It is clear that loose lending policies go back a long way. Which individuals in the various banks made the policy decisions that led to the herd following Anglo and Irish Nationwide over the cliff?
Until that question is answered, as it has been in other countries which have had banking collapses, the indiscriminate banker-bashing will continue. The innocent cannot be identified, never mind forgiven, until the guilty put their hands up, or are located by an impartial process of inquiry.
It is lamentable, four long years after the balloon went up, that so little personal responsibility has been taken, or assigned, for the collapse of the Irish banking system. Excessive pay and excessive pensions are legitimate issues for the media to pursue but they are secondary.
While the continuing eurozone failures have made things worse for this country, and while we might have been better off had we chosen not to join the single currency in the first place, it is unarguable that this is largely a 'made-in-Ireland' crisis.
The easy-credit virus infected most of the developed world but the Irish version was a stand-out. The first line of defence against a credit bubble is the banking system itself. Prudent banks do not vaporise because of lending errors. Most banks, in most countries, are still standing without taxpayer bailouts.
The second line of defence, the supervision system, failed dismally. Finally the government pressed the wrong button on September 28, 2008, when the blanket guarantee was introduced.
All of these are Irish, not European, mistakes.
It is reasonable to fault the unhelpful responses from European partners, but pointless to pretend that the Irish banking disaster was just collateral damage from external events. There is still no thorough narrative about the credit bubble, and particularly about the behaviour of the individual banks,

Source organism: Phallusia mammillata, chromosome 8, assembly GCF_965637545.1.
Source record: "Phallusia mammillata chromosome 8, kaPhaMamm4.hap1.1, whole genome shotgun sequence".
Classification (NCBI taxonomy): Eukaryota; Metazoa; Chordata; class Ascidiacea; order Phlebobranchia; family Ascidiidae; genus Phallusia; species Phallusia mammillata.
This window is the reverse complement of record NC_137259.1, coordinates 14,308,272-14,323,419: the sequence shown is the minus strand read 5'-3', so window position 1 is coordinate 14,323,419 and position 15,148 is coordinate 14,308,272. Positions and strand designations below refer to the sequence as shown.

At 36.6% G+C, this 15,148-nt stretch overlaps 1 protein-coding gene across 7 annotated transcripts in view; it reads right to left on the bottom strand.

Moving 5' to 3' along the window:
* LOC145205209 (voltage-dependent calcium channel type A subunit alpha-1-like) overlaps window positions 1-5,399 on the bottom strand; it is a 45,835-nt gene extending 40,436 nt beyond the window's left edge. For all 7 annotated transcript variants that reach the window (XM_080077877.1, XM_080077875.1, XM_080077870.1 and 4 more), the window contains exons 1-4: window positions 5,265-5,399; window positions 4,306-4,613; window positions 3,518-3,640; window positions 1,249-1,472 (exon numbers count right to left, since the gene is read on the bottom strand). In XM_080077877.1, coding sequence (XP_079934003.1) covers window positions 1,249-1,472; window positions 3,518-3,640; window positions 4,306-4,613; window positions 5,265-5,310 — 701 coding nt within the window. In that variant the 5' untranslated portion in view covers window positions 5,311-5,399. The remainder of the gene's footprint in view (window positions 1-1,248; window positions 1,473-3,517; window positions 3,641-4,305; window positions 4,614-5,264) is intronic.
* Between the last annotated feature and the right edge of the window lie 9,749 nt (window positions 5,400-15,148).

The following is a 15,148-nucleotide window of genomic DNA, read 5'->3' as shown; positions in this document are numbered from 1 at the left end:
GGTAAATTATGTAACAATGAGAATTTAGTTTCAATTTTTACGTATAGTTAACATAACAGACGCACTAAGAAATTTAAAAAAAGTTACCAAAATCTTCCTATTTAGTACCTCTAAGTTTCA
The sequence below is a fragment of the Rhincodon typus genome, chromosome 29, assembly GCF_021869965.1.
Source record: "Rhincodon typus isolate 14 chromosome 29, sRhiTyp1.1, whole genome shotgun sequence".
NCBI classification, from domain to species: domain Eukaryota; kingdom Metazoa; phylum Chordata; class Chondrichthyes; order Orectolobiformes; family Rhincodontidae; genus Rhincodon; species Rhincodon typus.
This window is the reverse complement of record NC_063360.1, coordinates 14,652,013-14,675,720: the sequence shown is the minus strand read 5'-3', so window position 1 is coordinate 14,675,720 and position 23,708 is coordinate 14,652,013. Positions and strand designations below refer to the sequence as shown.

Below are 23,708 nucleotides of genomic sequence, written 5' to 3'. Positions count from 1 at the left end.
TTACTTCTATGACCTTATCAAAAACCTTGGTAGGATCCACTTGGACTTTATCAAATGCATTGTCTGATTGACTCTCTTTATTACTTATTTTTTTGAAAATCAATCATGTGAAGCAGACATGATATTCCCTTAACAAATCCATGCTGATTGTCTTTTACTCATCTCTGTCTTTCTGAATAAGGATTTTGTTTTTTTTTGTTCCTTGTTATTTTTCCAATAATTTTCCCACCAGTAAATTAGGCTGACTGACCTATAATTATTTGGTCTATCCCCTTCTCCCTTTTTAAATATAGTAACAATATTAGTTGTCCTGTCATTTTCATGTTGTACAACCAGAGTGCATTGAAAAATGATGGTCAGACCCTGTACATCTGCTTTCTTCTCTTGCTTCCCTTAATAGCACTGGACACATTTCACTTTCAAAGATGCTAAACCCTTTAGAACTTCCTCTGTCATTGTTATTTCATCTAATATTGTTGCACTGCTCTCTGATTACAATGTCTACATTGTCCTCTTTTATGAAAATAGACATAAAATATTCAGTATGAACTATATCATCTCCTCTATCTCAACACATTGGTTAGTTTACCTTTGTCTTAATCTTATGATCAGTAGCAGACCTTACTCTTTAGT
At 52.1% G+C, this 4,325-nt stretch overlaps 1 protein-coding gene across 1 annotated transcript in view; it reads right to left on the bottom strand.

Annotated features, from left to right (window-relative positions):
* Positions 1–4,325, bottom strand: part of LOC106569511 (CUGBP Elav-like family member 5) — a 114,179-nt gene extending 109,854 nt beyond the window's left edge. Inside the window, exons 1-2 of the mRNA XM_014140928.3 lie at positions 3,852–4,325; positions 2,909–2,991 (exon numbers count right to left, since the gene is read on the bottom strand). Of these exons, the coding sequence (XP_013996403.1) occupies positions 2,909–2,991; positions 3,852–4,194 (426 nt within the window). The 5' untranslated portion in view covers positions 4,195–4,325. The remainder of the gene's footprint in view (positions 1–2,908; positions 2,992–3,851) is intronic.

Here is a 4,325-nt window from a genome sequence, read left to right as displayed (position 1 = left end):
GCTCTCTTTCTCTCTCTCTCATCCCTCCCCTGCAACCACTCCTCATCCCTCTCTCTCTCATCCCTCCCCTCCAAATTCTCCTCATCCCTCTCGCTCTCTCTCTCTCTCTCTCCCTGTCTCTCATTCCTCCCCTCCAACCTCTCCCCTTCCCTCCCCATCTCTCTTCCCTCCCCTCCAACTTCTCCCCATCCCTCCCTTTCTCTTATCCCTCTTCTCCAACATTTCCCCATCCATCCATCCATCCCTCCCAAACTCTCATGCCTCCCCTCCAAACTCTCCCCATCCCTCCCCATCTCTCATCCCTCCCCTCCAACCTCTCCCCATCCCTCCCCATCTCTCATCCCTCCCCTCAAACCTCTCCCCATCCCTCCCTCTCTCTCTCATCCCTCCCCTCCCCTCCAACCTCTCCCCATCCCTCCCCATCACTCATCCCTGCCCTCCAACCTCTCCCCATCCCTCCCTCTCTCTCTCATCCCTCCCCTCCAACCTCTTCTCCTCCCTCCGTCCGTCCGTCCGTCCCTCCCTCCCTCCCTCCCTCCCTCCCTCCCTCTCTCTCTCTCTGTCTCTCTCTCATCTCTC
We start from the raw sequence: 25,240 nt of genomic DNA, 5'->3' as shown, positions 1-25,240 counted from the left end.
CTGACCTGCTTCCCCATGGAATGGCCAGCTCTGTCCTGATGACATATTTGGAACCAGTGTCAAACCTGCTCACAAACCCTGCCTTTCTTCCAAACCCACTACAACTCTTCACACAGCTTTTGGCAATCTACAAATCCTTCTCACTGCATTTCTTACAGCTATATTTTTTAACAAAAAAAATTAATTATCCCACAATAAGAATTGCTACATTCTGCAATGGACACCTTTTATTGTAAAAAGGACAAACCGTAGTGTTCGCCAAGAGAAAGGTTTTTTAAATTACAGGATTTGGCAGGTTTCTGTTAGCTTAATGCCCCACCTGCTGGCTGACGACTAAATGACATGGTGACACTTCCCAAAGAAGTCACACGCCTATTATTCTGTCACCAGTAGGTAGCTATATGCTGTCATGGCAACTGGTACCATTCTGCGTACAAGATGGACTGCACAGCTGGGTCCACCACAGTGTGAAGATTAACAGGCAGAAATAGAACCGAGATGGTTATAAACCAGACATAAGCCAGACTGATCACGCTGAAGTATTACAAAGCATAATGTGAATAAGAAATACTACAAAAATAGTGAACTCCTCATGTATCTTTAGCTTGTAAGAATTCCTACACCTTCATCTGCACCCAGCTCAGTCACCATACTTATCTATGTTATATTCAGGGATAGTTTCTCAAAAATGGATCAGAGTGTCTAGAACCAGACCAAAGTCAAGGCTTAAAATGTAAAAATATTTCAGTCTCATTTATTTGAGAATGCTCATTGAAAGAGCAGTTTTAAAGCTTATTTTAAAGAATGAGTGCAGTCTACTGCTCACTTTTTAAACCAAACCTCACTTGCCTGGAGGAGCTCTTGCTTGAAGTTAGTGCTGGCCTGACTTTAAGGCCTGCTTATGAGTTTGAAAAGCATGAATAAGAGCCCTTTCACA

The principal issue is accountability. What happened, in each bank? We know quite a lot about what happened in Anglo, will likely learn more about Irish Nationwide, but all because of action in the courts and journalistic diligence, not as a result of a proper public inquiry.
How about Allied Irish, one of the two 'pillar' banks and an important Irish institution with nearly 200 years of history, all but 10 of which were marked by caution in lending? Why did AIB embark on a lending competition with the rogue Anglo Irish? Who took the key decisions, and when? Did dissident voices go unheeded?
The banks themselves have declined the job of explanation, not least to their own shareholders. The shareholders have been wiped out, and rightly so. That's capitalism.
For publicly quoted companies like AIB and Bank of Ireland to see their share prices drop by 99 per cent without a full accounting to the owners is quite simply breathtaking. If the boards of these companies have undertaken a full internal inquiry into the lending calamities, they should publish these reports promptly. If they have not, they should explain the omission.
Thousands of people around the country owned shares individually in Allied Irish and Bank of Ireland, and every member of a funded pension scheme owned some indirectly. That means hundreds of thousands of citizens.
These people are deserving of no compensation. They must take their losses. But they have been offered no explanation either.
If the banks will not account for what happened, the Government must fill the gap. Economists at the IMF in Washington maintain a databank on banking collapses around the world. The Irish collapse will feature prominently in future editions, for the simple reason that it has been one of the most destructive financial disasters to have ever occurred, anywhere in the world.
The absence of accountability for the banking collapse, given its sheer scale, is quite remarkable. To be fair to the Government, they held a referendum in October 2011 to confer investigative powers on parliament to inquire properly into the banking debacle. They managed to lose it (there seems to be a sizeable No vote on just about any proposition) through complacency and a well-timed lawyers' ambush.
The referendum should be held again. The lawyers might explain, this time round, why the representatives of the public should not be trusted to inquire into the greatest economic disaster to have befallen the State since its foundation.